Battery swapping

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A Nio battery swap station at a carpark in Beijing.

Battery swapping or battery switching is an electric vehicle technology that allows battery electric vehicles to quickly exchange a discharged battery pack for a fully charged new one, as an alternative to recharging the vehicle via a charging station. Battery swapping is common in electric forklift applications.[1]

Currently, Taiwanese electric scooter manufacturer Gogoro operates the largest battery swap network for electric mopeds, with nearly 11,000 GoStations in Taiwan, and 250 in Mainland China.[2][3][4] Chinese luxury carmaker Nio is the only major operator of automobile battery swapping stations for the public. The company has built around 2250 battery swap stations around China and Europe, and the process takes three minutes from start to finish.[5][6] Previously, Renault and Tesla attempted to make their vehicles capable of swapping batteries.


The SunRay and Caballito on their way to Micronesia for a conference on global warming.

The concept of an exchangeable battery service was proposed as early as 1896. It was first offered between 1910 and 1924, by Hartford Electric Light Company, through the GeVeCo battery service, serving electric trucks. The vehicle owner purchased the vehicle, without a battery, from General Vehicle Company (GeVeCo), part-owned by General Electric.[7] The power was purchased from Hartford Electric in the form of an exchangeable battery. Both vehicles and batteries were designed to facilitate a fast exchange. The owner paid a variable per-mile charge and a monthly service fee to cover truck maintenance and storage. These vehicles covered more than 6 million miles.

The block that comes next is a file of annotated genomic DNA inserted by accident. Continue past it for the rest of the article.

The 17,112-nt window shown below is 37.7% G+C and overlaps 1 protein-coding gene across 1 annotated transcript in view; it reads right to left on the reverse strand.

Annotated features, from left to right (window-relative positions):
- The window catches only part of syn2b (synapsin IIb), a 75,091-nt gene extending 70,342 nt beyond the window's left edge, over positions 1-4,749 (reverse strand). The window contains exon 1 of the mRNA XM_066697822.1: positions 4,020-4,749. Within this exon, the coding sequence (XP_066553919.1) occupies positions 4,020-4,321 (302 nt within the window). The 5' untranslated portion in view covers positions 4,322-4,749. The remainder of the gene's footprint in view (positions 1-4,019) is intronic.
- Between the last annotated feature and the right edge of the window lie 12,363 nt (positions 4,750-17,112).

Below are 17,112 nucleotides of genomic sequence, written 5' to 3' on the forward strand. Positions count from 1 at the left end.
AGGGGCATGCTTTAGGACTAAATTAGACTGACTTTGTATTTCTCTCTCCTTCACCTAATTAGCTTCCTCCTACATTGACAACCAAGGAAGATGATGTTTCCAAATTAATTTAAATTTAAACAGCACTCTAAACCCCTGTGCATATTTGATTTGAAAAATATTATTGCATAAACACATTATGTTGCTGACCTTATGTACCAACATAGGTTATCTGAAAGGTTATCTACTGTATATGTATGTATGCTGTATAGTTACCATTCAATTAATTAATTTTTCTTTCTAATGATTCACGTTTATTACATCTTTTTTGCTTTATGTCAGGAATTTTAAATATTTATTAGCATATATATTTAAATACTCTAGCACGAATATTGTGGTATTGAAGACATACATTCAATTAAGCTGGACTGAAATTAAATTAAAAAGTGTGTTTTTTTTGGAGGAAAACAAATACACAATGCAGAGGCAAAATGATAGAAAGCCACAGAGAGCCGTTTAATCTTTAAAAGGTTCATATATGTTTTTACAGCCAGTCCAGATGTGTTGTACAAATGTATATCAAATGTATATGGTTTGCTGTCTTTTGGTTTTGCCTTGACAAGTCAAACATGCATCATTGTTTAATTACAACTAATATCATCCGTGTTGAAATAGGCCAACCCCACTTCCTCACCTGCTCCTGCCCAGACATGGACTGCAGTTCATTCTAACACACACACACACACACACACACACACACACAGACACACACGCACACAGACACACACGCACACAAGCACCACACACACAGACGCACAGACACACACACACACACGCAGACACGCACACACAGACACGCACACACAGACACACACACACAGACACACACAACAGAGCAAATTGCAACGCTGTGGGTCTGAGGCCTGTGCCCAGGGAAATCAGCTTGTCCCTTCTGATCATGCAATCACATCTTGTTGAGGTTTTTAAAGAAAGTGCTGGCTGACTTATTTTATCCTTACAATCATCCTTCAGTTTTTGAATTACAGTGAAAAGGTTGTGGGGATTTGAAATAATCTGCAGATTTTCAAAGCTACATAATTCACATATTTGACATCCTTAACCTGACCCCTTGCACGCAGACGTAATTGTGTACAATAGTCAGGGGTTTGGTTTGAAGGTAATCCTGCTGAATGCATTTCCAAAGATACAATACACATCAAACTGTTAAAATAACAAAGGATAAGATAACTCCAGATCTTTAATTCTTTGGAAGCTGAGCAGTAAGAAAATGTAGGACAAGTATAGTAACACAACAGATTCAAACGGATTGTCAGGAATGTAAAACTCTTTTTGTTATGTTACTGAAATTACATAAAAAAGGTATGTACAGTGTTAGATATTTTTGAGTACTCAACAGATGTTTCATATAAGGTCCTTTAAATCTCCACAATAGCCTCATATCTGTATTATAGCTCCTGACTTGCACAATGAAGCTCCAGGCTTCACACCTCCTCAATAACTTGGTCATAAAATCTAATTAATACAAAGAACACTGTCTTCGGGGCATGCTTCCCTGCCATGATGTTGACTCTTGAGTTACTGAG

Beginning in 1917 and lasting a few years, a similar service operated in Chicago for owners of Milburn Electric cars.[8]

In 1993, Suntera developed a two-seat 3-wheel electric vehicle called the SUNRAY, which came with a battery cartridge that swapped out in minutes at a battery-swap station.[9] In 1995, Suntera added a motor scooter.[10] The company was later renamed Personal Electric Transports[11](P.E.T.). After 2000 the company developed an electric bus. In 2004, the company's 3-wheel stand-up EV won 1st place at the 5-day long American Tour de Sol electric vehicle race,[12] before closing in 2006.

A rapid battery replacement system was implemented to service 50 electric buses at the 2008 Summer Olympics.[13]

Some smaller schemes have attempted to popularize battery swapping with individual cities. Zotye Auto built a fleet 15 of M300 EV hatchbacks for a taxi fleet in Hangzhou, China. In 2011, one of these vehicles caught on fire after the battery pack in the trunk caught fire. An investigation later found that battery in question, as well as the connecting electronics in the truck, had become worn out form repeated loading and unloading of charged battery packs. The electric scheme was halted following the incident.[14]